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Monday, 1 December 2008
Page: 12027


Mr HALE (4:55 PM) —I rise today to offer my strong support for the Nation-building Funds Bill 2008 and cognate bills. On indulgence, I would also like to add my sympathy to the family of Lieutenant Michael Fussell, who passed away at the end of last week. Having a strong contingent of service people in my electorate, it is always a worry to me to have our people overseas.


The DEPUTY SPEAKER (Hon. Peter Slipper)—The honourable member does not need indulgence.


Mr HALE —Thank you, Mr Deputy Speaker. I am new in this place. The main purpose of these bills is to establish Labor’s three nation-building funds: the Building Australia Fund, the Health and Hospitals Fund and the Education Investment Fund. These funds will provide the finances to see nationwide improvements in critical areas such as transport, communications, higher education, vocational education and training, research and health. The Australian government is bringing about real change to the way we look at investing in our nation’s future. This government is committed to responsible economic management and we are committed to smart investment in those areas of the economy that will assist us to grow, invest and build on this nation’s prosperity.

Earlier this year the Prime Minister took decisive and early action to protect the Australian economy from the global financial crisis, which started in the United States and has rapidly spread throughout the world. The Rudd government prepared well ahead for this set of circumstances by ensuring in the May budget that we provided ourselves with a strong buffer for the future. The Australian economy remains sound, but we are not immune from the global slowdown and the real possibility of global recession. There are no easy solutions or quick fixes to the global financial crisis. This is going to be a long, drawn-out crisis which will have a real impact in Australia, leading to slowed economic growth and increased unemployment. We are in a strong position to tackle the challenges that come with global economic uncertainty, yet we do require strong economic management to assist in this challenge.

On 14 October the Prime Minister and the Treasurer announced the $10.4 billion Economic Security Strategy to deal with the challenges of the global financial crisis, to support continued positive growth in the Australian economy and to provide practical support for the household. I know that thousands of pensioners, carers and families in Solomon are looking forward to the financial relief they will receive next week. Not only will it mean real and immediate support for pensioners, carers and families; it will also mean an economic stimulus for the hundreds of small business owners in the Darwin and Palmerston area at a time when everyone needs it the most.

To ensure that Australia is shielded from the impact of the global financial crisis, another component of the Economic Security Strategy announced in October was the fast-tracking of our nation-building agenda. To meet the infrastructure needs of Australia in areas central to our economy—areas like transport, communications and education and training—these bills have been fast-tracked through a historic investment in nation building that will ensure our economic security today and into the future.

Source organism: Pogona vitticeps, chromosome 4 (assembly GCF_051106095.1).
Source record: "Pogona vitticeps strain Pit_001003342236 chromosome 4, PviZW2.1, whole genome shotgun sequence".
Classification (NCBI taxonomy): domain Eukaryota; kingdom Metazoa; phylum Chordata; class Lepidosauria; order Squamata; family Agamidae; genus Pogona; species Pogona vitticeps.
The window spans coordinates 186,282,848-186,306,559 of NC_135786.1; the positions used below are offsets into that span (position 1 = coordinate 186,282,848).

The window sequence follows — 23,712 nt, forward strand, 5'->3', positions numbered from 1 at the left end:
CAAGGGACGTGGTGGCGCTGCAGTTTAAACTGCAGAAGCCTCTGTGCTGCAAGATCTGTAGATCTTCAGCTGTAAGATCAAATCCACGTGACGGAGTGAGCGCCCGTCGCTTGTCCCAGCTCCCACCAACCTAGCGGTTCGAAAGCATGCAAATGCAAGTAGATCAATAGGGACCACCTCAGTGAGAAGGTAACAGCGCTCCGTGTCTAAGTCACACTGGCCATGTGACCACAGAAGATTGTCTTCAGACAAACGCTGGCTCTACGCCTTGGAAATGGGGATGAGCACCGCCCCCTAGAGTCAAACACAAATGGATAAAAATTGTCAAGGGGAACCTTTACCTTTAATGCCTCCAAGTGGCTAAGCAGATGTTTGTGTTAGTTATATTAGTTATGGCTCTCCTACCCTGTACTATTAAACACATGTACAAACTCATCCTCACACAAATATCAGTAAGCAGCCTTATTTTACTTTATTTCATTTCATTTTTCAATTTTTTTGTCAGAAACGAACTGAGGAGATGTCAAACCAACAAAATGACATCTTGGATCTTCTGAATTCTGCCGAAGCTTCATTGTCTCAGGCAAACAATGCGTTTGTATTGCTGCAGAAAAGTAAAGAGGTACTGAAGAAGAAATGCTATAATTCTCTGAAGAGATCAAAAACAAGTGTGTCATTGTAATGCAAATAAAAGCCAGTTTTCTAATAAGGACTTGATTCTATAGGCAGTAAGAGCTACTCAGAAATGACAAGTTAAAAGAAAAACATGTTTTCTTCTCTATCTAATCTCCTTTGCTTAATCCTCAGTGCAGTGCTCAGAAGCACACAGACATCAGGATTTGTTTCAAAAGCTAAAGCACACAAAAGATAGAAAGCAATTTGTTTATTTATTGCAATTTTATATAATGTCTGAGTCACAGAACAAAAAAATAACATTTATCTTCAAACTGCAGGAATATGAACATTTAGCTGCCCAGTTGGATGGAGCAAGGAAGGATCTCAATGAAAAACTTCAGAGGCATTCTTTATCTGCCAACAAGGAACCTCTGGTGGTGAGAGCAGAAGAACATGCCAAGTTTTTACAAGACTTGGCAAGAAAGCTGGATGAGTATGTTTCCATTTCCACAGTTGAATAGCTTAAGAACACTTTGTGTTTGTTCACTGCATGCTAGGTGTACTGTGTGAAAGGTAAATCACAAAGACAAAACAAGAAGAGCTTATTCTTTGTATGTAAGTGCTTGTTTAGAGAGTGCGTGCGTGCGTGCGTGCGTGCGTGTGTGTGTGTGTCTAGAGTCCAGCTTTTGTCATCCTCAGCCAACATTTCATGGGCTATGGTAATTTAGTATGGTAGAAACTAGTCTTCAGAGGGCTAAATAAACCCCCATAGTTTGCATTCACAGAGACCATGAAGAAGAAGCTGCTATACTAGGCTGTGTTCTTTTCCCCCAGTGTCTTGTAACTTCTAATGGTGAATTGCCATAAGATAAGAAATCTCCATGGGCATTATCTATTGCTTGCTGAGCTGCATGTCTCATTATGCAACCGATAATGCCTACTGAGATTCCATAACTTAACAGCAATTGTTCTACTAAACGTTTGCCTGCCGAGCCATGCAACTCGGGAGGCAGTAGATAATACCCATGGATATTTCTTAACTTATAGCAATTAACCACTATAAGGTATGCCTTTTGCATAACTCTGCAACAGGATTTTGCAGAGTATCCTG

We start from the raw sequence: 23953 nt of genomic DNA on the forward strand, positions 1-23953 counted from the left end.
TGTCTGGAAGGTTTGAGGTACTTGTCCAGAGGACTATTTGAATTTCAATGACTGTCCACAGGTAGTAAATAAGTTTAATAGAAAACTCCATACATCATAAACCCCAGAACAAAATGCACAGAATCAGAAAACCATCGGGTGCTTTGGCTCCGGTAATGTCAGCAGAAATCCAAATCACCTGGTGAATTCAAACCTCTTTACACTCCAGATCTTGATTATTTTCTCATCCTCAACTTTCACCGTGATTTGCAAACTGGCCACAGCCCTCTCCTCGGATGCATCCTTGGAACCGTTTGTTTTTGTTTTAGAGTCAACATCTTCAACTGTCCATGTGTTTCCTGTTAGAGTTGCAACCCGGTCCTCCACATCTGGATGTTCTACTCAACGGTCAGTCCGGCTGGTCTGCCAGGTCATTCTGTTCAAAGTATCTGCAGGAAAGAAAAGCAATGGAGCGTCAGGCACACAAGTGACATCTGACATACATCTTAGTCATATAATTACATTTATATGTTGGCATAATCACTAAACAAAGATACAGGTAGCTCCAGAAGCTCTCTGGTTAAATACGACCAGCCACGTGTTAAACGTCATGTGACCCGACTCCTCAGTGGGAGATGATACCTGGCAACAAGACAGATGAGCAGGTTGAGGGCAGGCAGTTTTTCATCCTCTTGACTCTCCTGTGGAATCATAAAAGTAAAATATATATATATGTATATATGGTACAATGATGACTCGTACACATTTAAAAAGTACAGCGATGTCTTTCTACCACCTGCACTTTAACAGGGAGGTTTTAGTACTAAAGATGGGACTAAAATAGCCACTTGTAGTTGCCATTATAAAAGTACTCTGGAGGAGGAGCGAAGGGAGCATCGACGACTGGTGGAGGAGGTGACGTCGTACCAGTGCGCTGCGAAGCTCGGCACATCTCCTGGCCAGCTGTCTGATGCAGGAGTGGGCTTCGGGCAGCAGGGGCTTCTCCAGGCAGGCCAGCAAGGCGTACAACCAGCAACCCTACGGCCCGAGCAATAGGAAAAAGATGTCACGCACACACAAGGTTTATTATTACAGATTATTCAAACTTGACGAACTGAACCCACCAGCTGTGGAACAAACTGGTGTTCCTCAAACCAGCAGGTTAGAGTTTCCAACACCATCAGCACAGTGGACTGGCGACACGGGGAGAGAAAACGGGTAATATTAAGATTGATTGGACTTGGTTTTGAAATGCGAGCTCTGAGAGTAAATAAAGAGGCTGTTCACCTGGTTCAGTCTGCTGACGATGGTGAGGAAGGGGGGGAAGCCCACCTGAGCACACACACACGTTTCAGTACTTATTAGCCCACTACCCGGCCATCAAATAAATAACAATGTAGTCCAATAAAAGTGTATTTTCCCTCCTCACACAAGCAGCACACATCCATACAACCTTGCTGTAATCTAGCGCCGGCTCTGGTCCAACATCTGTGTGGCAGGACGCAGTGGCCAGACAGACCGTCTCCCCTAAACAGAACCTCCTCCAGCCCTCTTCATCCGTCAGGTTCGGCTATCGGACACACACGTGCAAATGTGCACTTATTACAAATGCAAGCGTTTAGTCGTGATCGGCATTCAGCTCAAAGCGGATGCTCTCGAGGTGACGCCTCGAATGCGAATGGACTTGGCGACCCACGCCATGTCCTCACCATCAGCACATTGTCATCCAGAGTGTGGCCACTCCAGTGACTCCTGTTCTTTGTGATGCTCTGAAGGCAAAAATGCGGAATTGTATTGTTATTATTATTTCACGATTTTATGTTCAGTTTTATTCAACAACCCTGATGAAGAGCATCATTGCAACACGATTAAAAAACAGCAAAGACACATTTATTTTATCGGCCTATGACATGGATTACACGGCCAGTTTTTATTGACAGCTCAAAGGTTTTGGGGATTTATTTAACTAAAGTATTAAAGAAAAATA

The investments being made by this government are significant. This year the government will contribute over $12 billion, including proceeds from the T3 sale and the balance of the Communications Fund, to the Building Australia Fund for use in long-term nation-building projects. It will contribute almost $9 billion, including the balance of the Higher Education Endowment Fund, to the Education Investment Fund for education infrastructure and make a $5 billion contribution to the Health and Hospitals Fund for health infrastructure. The government is committed to making future allocations of these funds as budget circumstances permit. These three funds are particularly important examples of the government’s approach to nation building. They are designed to provide in areas where stakeholders agree there are substantial infrastructure gaps.

It is always good to have third-party endorsements of the budget and of these things. All members would recall the dozens of warnings the former government received from the Reserve Bank that it needed to focus on infrastructure spending bottlenecks in the economy and also increase spending on training. I will read a few of the responses to the announcement of the Building Australia Fund from peak organisations not known as Labor sympathisers by any stretch of the imagination. David Crombie, President of the National Farmers Federation, said:

Tonight’s announcement of the $20 billion Building Australia Fund is a positive move towards addressing critical transport and communications infrastructure. Too often Australia’s farmers face inadequate and grossly ineffective national and regional infrastructure in these areas, undermining the farming sector’s strong record of productivity and growth.

The ANZ Bank’s chief economist, Saul Eslake, said that in this budget the Treasurer ‘has created a more compelling vision of how it will deploy the enlarged surplus which it is projecting over the next four years’. This is exactly what the government should be saving its surplus for. I commend the legislation to the House.